DULUTH — In 2022, the Duluth Police Department made 5,944 mostly self-initiated stops — collecting details on the person's perceived race and gender, whether there was a citation issued and any other action taken.
The data was compiled into a report and made available on the department's website, alongside a spreadsheet that shows the details, recorded by officers immediately at the scene on each stop. The department first started collecting this detailed data at the end of 2021 and this is the first time it has issued a full report — though it plans to continue to share its results online quarterly.
Police Chief Mike Ceynowa said in a news release that it is important for the department to be transparent and build trust within the community.
"Traffic and subject stops are an integral part of keeping our community safe and how these stops are conducted matter to those who live, work and visit our city," said Ceynowa, who has been in the leadership position since September 2022.
Mattie Hjelseth, spokeswoman for the Police Department, said there were no surprises within the data and the information will be used alongside the racial bias audit that will be released in August to "examine our practices and continue to look for ways to continue to improve our services to the community."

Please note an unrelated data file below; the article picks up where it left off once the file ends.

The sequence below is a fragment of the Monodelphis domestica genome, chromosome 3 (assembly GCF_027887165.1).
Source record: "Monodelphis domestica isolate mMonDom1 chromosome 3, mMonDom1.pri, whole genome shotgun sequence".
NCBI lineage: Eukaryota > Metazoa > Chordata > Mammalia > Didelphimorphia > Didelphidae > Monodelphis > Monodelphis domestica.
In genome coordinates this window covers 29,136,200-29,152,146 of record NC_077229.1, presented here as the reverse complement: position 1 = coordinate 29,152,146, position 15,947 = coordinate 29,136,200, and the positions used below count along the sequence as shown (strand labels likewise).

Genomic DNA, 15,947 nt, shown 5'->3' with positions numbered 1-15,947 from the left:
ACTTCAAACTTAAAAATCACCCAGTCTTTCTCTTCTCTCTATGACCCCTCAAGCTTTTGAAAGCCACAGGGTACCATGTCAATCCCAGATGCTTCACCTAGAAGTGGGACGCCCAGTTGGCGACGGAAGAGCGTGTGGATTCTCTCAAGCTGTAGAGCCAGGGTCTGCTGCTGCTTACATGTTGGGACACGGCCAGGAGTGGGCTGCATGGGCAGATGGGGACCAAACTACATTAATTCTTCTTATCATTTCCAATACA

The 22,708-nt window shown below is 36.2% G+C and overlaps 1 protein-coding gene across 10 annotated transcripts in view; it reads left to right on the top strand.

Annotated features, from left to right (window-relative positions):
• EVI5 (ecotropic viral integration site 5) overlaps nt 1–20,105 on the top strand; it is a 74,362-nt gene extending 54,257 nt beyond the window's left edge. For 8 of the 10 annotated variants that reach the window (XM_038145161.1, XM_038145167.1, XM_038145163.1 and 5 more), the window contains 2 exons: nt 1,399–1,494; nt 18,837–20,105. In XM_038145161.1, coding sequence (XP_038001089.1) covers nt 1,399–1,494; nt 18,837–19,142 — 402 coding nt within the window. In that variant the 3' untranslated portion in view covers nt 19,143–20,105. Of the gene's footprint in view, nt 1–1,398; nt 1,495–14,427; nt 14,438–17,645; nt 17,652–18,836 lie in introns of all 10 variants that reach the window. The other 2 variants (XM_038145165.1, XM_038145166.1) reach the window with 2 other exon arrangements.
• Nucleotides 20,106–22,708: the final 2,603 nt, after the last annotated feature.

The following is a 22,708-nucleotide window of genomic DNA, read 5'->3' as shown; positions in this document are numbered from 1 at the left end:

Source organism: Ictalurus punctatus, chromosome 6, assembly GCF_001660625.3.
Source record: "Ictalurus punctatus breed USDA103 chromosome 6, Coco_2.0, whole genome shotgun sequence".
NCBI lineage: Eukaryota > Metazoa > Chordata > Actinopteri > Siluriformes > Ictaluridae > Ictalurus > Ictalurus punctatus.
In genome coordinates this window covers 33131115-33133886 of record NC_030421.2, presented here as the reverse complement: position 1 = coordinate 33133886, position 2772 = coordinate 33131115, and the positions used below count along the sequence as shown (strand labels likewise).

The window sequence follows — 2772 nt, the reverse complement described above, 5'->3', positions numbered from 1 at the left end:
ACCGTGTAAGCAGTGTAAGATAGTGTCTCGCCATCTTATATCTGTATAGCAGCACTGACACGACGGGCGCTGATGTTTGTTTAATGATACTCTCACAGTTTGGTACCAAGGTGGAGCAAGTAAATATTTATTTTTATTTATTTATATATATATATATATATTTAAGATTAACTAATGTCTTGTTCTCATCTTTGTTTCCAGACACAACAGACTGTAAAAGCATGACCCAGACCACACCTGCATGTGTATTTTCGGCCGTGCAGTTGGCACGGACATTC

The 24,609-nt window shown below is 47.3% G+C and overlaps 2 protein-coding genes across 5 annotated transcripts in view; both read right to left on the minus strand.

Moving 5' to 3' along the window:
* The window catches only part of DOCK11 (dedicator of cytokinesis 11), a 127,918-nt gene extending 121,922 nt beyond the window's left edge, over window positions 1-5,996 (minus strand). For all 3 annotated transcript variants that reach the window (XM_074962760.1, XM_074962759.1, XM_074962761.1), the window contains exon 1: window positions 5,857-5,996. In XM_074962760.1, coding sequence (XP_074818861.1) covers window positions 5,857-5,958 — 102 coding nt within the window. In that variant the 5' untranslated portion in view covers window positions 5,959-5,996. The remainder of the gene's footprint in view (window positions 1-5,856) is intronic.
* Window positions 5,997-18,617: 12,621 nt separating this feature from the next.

Among the findings:
Fewer than half of the people stopped were women and the perceived or known race of the subjects was 81% white, 11.2% black, 4.1% American Indian or Alaska Native, 1.6% Hispanic, 1.4% Asian and 0.4% Native Hawaiian or Other Pacific.
In most cases, those stopped were given a warning (78.8%) or citation (13.6%), though 3.5% of people were arrested and 4.1% had no action taken.
Of those who were arrested — the majority were white (68%), Black (16.4%) or American Indian (12.6%). In cases where no action was taken, 77.4% were white, 11.2% were Black and 6.6% were American Indian.
A search was conducted during 239 stops — or 4% of the time — and the person was most often white (63.2%), Black (21.8%) or American Indian (12.5%).
The report noted that officers have body-worn cameras, dash cameras, and rear squad cameras.
Duluth Mayor Emily Larson said the voluntary release of the data shows that there is movement on "the arc of justice."
"Chief Ceynowa is insistent that we collect and use this data to inform how things are going and where we can adjust course and change both the policing conversation and who's engaged with it, moving forward," she said.
Larson said she needs to see a couple more data collection cycles to understand the "story in the numbers."